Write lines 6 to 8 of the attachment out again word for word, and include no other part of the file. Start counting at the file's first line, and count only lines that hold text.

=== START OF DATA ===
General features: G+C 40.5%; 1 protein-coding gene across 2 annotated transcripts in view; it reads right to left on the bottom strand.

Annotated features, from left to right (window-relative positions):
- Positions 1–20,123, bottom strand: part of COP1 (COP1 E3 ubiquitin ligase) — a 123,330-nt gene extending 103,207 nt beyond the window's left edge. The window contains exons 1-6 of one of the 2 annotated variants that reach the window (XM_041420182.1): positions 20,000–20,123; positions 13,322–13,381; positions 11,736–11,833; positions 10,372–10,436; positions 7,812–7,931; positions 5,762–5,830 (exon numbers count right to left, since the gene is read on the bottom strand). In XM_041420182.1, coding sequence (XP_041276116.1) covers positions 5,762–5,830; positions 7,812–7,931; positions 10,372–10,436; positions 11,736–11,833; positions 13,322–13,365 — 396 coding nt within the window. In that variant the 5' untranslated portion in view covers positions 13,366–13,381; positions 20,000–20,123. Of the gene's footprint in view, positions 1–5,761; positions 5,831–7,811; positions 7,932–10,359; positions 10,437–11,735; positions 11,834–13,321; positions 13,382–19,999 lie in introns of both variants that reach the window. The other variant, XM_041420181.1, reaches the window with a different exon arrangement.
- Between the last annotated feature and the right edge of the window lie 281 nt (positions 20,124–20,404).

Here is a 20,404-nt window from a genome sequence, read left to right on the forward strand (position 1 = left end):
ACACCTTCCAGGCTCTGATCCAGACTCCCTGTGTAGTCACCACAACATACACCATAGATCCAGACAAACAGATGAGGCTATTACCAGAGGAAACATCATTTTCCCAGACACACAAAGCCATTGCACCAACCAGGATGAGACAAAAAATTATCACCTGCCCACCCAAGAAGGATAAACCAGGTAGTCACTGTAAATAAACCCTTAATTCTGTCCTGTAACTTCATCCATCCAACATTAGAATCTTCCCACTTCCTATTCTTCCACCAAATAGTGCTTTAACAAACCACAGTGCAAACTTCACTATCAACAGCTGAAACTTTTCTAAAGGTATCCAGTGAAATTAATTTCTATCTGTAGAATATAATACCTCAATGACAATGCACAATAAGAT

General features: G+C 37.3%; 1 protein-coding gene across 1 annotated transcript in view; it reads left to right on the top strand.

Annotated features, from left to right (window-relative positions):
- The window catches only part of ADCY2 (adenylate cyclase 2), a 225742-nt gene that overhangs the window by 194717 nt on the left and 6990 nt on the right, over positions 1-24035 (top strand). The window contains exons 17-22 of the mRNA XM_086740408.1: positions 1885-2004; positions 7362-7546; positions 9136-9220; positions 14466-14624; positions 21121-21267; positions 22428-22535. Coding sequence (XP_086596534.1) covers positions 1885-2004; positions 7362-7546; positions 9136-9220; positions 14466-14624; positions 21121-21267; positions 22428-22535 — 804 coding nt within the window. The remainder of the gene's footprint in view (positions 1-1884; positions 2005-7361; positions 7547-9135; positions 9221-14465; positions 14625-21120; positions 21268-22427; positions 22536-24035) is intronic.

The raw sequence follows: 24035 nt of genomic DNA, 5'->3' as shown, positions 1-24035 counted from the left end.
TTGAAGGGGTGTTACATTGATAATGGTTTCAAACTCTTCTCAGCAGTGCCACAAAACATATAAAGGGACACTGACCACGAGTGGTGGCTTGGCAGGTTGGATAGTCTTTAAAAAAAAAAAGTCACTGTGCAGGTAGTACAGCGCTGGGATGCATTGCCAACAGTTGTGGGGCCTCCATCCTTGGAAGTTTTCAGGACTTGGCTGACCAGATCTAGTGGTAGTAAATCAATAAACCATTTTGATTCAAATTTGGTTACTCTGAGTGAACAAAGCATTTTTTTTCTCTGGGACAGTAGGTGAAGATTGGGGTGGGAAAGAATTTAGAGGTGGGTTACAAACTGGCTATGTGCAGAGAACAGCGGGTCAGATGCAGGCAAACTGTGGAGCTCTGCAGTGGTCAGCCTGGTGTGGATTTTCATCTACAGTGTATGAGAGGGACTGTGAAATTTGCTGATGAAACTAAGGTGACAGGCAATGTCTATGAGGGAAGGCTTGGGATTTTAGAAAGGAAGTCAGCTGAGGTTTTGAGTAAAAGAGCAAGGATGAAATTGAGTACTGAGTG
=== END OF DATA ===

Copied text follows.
ACACCTTCCAGGCTCTGATCCAGACTCCCTGTGTAGTCACCACAACATACACCATAGATCCAGACAAACAGATGAGGCTATTACCAGAGGAAACATCATTTTCCCAGACACACAAAGCCATTGCACCAACCAGGATGAGACAAAAAATTATCACCTGCCCACCCAAGAAGGATAAACCAGGTAGTCACTGTAAATAAACCCTTAATTCTGTCCTGTAACTTCATCCATCCAACATTAGAATCTTCCCACTTCCTATTCTTCCACCAAATAGTGCTTTAACAAACCACAGTGCAAACTTCACTATCAACAGCTGAAACTTTTCTAAAGGTATCCAGTGAAATTAATTTCTATCTGTAGAATATAATACCTCAATGACAATGCACAATAAGAT

General features: G+C 37.3%; 1 protein-coding gene across 1 annotated transcript in view; it reads left to right on the top strand.

Annotated features, from left to right (window-relative positions):